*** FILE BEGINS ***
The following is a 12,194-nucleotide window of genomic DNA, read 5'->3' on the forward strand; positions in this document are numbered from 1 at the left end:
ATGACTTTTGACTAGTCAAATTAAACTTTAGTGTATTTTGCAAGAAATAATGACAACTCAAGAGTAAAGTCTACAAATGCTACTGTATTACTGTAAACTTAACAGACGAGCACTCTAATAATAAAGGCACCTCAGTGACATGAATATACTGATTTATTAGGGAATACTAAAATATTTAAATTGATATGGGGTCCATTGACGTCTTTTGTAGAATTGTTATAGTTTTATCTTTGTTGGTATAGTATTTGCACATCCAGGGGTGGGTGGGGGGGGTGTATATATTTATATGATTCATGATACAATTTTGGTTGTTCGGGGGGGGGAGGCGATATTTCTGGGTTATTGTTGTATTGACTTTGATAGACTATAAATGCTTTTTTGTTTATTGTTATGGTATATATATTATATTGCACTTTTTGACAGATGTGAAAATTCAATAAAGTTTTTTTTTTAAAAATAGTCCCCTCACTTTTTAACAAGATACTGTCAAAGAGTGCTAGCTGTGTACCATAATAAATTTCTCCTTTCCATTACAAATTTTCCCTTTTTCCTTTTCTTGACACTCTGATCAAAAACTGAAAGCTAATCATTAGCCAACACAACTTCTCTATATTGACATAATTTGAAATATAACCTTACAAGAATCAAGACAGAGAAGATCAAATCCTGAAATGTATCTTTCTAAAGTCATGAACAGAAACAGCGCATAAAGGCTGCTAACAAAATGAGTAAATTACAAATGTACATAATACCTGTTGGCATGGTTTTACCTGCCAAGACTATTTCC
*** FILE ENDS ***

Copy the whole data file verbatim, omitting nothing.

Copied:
The following is a 12,194-nucleotide window of genomic DNA, read 5'->3' on the forward strand; positions in this document are numbered from 1 at the left end:
ATGACTTTTGACTAGTCAAATTAAACTTTAGTGTATTTTGCAAGAAATAATGACAACTCAAGAGTAAAGTCTACAAATGCTACTGTATTACTGTAAACTTAACAGACGAGCACTCTAATAATAAAGGCACCTCAGTGACATGAATATACTGATTTATTAGGGAATACTAAAATATTTAAATTGATATGGGGTCCATTGACGTCTTTTGTAGAATTGTTATAGTTTTATCTTTGTTGGTATAGTATTTGCACATCCAGGGGTGGGTGGGGGGGGTGTATATATTTATATGATTCATGATACAATTTTGGTTGTTCGGGGGGGGGAGGCGATATTTCTGGGTTATTGTTGTATTGACTTTGATAGACTATAAATGCTTTTTTGTTTATTGTTATGGTATATATATTATATTGCACTTTTTGACAGATGTGAAAATTCAATAAAGTTTTTTTTTTAAAAATAGTCCCCTCACTTTTTAACAAGATACTGTCAAAGAGTGCTAGCTGTGTACCATAATAAATTTCTCCTTTCCATTACAAATTTTCCCTTTTTCCTTTTCTTGACACTCTGATCAAAAACTGAAAGCTAATCATTAGCCAACACAACTTCTCTATATTGACATAATTTGAAATATAACCTTACAAGAATCAAGACAGAGAAGATCAAATCCTGAAATGTATCTTTCTAAAGTCATGAACAGAAACAGCGCATAAAGGCTGCTAACAAAATGAGTAAATTACAAATGTACATAATACCTGTTGGCATGGTTTTACCTGCCAAGACTATTTCC